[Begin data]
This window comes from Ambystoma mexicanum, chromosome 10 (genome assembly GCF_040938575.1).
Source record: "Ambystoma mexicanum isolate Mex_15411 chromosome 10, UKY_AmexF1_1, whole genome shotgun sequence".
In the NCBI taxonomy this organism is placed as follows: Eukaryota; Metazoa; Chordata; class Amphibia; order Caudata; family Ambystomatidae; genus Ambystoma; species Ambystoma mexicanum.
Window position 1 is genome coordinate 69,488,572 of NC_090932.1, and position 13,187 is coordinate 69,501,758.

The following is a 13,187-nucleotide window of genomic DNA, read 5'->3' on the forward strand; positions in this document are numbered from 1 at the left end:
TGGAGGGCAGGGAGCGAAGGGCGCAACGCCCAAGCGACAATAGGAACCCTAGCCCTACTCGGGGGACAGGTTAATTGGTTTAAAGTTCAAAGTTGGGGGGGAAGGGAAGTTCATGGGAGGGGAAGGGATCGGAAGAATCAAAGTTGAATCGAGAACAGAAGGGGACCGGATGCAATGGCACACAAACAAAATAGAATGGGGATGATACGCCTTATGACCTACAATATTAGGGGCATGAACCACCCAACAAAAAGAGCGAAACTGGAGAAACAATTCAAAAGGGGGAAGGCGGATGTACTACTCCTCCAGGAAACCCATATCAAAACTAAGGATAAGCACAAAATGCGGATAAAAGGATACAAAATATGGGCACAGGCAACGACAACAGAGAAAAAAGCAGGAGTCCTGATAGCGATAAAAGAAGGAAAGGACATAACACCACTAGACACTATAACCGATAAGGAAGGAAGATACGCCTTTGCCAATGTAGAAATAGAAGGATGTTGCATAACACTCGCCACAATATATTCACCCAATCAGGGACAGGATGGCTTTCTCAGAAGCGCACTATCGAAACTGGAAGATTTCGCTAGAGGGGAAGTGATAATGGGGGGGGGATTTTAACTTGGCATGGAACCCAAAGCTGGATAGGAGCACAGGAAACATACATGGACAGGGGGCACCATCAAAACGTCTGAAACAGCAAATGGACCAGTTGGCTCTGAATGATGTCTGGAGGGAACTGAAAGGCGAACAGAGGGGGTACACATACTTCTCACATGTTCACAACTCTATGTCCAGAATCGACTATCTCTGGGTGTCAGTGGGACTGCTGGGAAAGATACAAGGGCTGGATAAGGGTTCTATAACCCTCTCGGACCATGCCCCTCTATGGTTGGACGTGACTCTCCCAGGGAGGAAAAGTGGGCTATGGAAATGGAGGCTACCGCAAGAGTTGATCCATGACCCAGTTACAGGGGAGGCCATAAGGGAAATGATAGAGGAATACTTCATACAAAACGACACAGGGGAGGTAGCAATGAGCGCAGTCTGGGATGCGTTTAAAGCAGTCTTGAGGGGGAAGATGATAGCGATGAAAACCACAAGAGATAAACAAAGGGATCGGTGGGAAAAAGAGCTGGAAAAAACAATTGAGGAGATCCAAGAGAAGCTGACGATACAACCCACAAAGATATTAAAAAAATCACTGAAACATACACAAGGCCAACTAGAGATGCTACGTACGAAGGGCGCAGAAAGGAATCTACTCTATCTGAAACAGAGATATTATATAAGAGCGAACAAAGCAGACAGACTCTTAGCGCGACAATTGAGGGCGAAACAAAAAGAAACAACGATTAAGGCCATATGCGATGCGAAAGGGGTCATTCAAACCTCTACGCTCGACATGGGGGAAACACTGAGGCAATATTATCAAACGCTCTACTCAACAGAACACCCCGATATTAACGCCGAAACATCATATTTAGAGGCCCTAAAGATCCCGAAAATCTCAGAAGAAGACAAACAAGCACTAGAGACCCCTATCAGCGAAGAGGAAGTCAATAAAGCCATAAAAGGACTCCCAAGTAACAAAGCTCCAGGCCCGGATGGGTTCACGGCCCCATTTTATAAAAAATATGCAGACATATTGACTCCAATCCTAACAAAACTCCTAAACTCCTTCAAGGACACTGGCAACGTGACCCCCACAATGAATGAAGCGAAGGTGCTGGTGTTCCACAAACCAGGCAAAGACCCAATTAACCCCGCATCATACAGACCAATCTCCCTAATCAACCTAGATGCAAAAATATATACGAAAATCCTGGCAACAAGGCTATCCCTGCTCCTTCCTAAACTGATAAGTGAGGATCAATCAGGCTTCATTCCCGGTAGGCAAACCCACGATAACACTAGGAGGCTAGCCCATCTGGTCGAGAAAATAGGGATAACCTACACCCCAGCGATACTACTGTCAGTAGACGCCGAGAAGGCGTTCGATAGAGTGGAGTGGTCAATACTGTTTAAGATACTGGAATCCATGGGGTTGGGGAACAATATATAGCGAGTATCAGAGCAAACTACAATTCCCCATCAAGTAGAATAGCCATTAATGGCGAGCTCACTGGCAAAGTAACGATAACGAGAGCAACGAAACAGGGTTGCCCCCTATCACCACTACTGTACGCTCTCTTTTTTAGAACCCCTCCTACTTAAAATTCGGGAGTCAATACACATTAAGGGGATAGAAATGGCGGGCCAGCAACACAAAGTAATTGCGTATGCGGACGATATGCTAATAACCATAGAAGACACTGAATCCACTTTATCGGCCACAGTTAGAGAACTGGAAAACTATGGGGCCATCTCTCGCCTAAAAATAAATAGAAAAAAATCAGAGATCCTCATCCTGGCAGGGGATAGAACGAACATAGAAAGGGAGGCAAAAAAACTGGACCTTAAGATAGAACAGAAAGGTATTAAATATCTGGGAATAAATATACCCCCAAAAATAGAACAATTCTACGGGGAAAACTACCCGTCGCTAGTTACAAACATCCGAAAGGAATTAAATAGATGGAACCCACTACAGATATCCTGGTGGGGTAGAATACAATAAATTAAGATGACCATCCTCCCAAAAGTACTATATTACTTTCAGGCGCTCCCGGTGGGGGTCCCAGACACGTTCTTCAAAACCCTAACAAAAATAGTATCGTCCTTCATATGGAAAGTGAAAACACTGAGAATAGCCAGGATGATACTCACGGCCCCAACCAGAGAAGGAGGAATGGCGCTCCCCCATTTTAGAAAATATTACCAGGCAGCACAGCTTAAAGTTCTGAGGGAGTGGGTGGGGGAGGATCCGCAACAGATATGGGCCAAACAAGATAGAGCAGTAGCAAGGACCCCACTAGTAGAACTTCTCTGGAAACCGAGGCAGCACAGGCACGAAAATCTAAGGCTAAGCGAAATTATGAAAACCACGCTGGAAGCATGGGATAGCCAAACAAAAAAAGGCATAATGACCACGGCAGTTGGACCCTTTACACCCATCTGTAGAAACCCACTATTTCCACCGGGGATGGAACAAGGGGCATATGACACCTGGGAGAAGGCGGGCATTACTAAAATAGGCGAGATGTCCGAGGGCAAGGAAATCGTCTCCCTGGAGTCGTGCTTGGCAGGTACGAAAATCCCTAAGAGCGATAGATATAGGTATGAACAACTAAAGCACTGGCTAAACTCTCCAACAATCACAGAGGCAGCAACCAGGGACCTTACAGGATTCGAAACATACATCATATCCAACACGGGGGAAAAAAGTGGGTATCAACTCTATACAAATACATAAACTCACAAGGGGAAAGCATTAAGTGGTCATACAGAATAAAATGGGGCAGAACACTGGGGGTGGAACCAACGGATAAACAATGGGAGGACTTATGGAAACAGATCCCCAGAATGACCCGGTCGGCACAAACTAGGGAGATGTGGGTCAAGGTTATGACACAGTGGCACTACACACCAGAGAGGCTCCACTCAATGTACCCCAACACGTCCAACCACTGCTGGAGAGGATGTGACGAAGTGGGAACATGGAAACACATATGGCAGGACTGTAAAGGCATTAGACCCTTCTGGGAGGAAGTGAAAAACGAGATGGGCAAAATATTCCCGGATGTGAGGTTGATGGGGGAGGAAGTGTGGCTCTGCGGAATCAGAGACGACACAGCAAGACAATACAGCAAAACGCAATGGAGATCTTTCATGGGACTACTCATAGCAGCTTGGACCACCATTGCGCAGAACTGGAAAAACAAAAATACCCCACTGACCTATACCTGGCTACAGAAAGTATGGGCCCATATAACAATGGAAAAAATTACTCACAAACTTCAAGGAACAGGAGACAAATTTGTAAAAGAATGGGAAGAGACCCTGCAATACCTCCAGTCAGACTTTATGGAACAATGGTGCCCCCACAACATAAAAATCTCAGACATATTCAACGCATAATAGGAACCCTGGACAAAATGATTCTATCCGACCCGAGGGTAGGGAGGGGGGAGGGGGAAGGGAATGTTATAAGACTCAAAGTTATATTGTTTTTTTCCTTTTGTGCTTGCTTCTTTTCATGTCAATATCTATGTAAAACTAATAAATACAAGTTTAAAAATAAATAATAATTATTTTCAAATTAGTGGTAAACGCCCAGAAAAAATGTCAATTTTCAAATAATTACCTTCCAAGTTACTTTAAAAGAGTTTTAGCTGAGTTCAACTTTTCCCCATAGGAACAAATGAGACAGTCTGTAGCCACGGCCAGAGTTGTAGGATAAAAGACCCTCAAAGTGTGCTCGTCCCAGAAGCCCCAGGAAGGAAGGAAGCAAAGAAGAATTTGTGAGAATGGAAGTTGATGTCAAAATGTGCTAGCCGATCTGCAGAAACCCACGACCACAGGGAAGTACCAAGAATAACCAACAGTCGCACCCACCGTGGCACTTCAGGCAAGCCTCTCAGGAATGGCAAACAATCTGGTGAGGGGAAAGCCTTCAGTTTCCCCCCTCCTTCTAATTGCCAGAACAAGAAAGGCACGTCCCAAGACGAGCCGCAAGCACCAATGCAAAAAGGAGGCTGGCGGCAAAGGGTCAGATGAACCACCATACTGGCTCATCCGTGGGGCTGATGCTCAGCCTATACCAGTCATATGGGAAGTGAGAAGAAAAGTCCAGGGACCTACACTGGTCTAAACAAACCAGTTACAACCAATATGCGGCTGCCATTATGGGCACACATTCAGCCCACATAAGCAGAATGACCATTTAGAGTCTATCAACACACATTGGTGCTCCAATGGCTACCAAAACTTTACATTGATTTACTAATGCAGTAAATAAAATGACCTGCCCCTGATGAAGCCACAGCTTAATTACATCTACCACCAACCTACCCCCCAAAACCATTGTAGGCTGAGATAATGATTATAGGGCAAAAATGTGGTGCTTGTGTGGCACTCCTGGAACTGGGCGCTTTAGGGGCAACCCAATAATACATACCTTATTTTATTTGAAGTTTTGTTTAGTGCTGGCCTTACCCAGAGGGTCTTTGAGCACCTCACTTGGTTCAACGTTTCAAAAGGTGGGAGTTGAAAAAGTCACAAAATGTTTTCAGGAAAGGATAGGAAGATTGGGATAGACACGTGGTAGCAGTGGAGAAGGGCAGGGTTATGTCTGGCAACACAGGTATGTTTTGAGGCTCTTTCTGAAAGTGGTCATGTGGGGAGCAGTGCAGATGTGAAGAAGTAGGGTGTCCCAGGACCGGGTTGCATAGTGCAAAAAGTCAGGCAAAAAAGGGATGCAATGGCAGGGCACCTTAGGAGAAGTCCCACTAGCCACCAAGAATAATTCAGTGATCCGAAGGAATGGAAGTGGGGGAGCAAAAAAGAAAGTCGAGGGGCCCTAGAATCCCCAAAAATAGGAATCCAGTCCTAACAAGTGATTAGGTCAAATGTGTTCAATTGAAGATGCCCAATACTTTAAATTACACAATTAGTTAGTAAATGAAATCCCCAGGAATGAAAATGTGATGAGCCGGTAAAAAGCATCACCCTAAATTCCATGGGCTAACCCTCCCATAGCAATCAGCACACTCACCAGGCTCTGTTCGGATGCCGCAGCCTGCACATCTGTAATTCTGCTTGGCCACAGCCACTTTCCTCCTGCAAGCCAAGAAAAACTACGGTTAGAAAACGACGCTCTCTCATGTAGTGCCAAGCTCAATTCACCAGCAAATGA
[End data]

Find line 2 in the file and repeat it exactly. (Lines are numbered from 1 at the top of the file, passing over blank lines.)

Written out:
Source record: "Ambystoma mexicanum isolate Mex_15411 chromosome 10, UKY_AmexF1_1, whole genome shotgun sequence".